Support Your Indie Bookseller
Blogger: Wendy Lawton
A week or so ago I had the pleasure of sitting for a leisurely hour or two on a sunny veranda overlooking Florida’s intracoastal waterway with Cynthia Callender, marketing and publicity director at Vero Beach Book Center. My friend, author Debbie Macomber, and I wanted to hear Cynthia’s take on the current state of the booksellers industry and to find out what authors could do to support our beloved independent bookstores.
Cynthia first told us, much like the famous Mark Twain quote, that rumors of the demise of the indie bookseller are greatly exaggerated. At her store, the renowned Vero Beach Book Center, they are presently consolidating their two neighboring locations into one. “People keep rushing in to see if everything is okay,” she told us. “We’ve been in business since 1975.” During that time they’ve had three expansions to meet the needs of their customers. “Now we are re-inventing ourselves again,” she said. The nicest thing about the move has been the outpouring of support from their customers and the community. They’ve all needed reassuring that Vero Beach Book Center is, indeed, staying the course.
It doesn’t mean that bookstores don’t need readers’ and customers’ support. Nowadays it is easy to order a book with just a few keystrokes and have it delivered to a reading device within a minute or two. It means that if we want our local bookstores to stay healthy we need to intentionally patronize them and, as writers, support them in any way we can.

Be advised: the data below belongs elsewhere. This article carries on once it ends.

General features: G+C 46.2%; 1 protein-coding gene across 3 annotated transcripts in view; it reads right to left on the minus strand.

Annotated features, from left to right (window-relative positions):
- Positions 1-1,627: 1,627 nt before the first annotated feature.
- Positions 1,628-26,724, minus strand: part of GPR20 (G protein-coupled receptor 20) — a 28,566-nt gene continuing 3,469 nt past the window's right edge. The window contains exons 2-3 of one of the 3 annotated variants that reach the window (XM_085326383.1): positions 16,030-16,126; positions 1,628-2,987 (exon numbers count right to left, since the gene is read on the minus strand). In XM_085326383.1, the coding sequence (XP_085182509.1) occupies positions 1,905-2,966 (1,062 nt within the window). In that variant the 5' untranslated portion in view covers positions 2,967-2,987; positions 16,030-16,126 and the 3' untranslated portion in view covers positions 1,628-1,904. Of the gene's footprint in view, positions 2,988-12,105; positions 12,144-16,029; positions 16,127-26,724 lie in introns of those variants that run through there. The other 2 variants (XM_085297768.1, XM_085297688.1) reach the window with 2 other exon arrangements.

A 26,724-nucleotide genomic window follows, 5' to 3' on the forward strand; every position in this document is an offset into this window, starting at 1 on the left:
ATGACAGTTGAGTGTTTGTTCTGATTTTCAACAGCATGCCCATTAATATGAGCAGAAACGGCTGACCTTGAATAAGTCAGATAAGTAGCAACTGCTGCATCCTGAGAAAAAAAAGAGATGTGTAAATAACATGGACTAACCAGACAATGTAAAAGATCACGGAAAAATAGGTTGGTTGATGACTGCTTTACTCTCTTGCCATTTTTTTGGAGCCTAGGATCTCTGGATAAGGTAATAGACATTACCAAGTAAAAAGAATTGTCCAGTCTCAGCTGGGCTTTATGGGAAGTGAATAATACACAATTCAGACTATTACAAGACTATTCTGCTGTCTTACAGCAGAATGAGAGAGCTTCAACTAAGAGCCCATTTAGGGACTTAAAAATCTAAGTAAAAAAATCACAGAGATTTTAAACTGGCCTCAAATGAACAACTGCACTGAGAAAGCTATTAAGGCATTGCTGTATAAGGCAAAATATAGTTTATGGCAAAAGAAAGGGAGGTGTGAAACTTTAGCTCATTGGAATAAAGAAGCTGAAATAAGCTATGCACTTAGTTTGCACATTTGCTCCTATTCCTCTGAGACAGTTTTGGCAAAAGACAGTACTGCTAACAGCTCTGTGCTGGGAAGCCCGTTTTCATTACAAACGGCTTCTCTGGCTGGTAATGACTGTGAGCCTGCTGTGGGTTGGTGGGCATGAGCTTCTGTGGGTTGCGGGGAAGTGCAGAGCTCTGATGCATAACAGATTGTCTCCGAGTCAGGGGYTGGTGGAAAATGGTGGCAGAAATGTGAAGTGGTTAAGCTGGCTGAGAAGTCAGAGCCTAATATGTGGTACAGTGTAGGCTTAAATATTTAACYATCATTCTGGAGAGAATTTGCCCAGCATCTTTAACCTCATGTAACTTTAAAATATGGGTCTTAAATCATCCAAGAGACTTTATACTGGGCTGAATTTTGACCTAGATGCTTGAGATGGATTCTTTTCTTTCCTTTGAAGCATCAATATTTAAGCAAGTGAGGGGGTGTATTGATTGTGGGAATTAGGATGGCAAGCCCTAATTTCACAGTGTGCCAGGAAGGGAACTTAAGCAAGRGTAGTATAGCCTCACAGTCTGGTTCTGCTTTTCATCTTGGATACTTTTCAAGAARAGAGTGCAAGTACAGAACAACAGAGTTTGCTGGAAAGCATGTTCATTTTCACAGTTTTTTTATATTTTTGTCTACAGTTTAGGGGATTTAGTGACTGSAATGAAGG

I asked Cynthia what writers can do to support bookstores. She gave three high profile examples.
- James Patterson took out full page “Bailout the Bookstores” advertisements in the New York Times. You can read about them here.
- Stephen King decided to release his newest novel, Joyland, in paper only– no ebooks. This has been a boon to those stores that sell the physical books. You can read more about that here
- And Ann Patchett took a gutsy step. Along with a partner she opened her own independent bookstore, Parnassus Books, right in Nashville, Tennessee. Read about that here.
But most writers aren’t able to offer big gestures like those. So what else can authors do?
- Cynthia says it helps to acknowledge the booksellers who believed in you in those early days. She tells about Brad Melzer. Every time he comes to Vero Beach he tells the audience that “these people had me when nobody would have me.” He always adds, “I was coming here when I had hair.”
- Support your local bookstore by continuing to be their best customer and bringing your friends into the stores. Your bookseller appreciates this and will reciprocate by introducing readers to your books.
- Offer a buy button on your website for IndieBound as well as several of the bookstores with whom you have a relationship. Cynthia mentioned how disheartening it is for booksellers who work hard to promote and even host events for an author to only find buy buttons for Amazon and Barnes & Noble on their websites.
Independent bookstores deserve to be preserved. There is a sense of place– an important gathering function– tied up in the independent bookstore that needs to be preserved. We will all be poorer if bookstores pass into the “remember when. . .” ether.
So, your turn. Tell us about your favorite bookstore and why it needs to be preserved. (Or brought back if it is long gone.) What can we do, short of a full-page NY Times ad, to help our Indie Bookstores?
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